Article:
There were a few bothersome details — an anachronistic use of bata-kusai and the misuse of the word “sutra” for “prayer” on the same page (p. 31) was particularly troubling and I’d have been happier if Manjiro’s acknowledgement of Japanese whaling came before he expressed shock and horror at Western whaling (p. 45) — but the errors were not fundamentally damaging to the historical context. The fictionalized characters and conflicts (p. 280) seem a bit overdrawn to me, though the issues they raise were real. The length of the book is something of a problem: though it’s almost 300 pages, they are so sparse and there is so much illustration and blank space that the story felt quite rushed. Perhaps the fictionalized material stands out so much because it’s quite detailed, whereas large sections of equally dramatic real life read like paraphrases of the short histories cited above.4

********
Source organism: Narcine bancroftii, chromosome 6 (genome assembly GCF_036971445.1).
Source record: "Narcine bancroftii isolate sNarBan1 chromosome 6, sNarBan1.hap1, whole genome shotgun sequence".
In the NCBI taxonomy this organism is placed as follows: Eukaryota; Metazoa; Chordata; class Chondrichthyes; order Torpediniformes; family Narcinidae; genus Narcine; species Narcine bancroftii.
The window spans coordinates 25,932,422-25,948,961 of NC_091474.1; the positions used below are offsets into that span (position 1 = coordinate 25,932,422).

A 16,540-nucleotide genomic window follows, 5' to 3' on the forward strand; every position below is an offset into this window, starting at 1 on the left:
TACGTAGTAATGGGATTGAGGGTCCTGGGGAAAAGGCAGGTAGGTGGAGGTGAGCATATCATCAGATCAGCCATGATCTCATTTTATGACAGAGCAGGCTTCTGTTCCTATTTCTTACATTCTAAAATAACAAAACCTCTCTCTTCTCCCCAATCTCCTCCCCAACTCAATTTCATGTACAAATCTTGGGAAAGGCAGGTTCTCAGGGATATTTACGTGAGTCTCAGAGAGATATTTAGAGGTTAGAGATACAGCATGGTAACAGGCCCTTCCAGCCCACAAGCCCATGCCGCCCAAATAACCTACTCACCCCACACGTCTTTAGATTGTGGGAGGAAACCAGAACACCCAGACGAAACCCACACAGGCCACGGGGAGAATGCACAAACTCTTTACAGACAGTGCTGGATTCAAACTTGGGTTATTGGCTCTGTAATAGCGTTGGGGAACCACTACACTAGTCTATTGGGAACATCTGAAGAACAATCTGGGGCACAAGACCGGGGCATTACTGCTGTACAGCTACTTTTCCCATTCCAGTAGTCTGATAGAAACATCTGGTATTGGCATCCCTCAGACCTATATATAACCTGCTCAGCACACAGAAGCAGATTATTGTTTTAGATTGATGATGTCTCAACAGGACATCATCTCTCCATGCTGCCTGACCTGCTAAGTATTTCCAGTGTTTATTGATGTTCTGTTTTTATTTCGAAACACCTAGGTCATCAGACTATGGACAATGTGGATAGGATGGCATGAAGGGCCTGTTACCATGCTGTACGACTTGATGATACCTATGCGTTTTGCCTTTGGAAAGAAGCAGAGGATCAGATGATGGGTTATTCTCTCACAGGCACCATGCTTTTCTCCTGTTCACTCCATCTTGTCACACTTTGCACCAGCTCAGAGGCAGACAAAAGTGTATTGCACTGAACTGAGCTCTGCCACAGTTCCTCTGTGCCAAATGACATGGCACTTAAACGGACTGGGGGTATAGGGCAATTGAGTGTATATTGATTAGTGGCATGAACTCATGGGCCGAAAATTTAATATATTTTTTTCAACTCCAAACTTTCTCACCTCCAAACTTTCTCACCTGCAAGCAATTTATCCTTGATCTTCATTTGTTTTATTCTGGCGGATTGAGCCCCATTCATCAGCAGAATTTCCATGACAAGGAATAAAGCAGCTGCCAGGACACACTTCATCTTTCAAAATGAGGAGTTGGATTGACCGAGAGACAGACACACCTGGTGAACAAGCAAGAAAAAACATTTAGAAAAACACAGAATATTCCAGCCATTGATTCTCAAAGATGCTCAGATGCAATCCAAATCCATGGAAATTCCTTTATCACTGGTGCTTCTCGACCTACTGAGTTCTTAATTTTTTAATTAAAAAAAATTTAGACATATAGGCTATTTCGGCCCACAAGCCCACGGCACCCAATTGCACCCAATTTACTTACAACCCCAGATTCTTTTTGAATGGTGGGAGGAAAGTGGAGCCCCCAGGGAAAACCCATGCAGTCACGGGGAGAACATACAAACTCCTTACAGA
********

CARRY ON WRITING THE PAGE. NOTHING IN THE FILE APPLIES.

On the whole, not a terrible book, though I think there’s still room for, say, an kid-oriented abridgement of Manjiro’s own testimony, with annotation by actual experts.

  1. who had bought it as a donation to a youth library based on recommendations from other children []
  2. A really excellent summary of Manjiro’s tale can be found here: Nakahama Manjirō’s Hyōsen Kiryaku: A Companion Book : Produced for the Exhibition “Drifting, Nakahama Manjirōs Tale of Discovery” : an Illustrated Manuscript Recounting Ten Years of Adventure at Sea. Aside from the great pictures and introduction, the book claims that Manjiro was used as a kind of spy, eavesdropping on American negotiators (21) []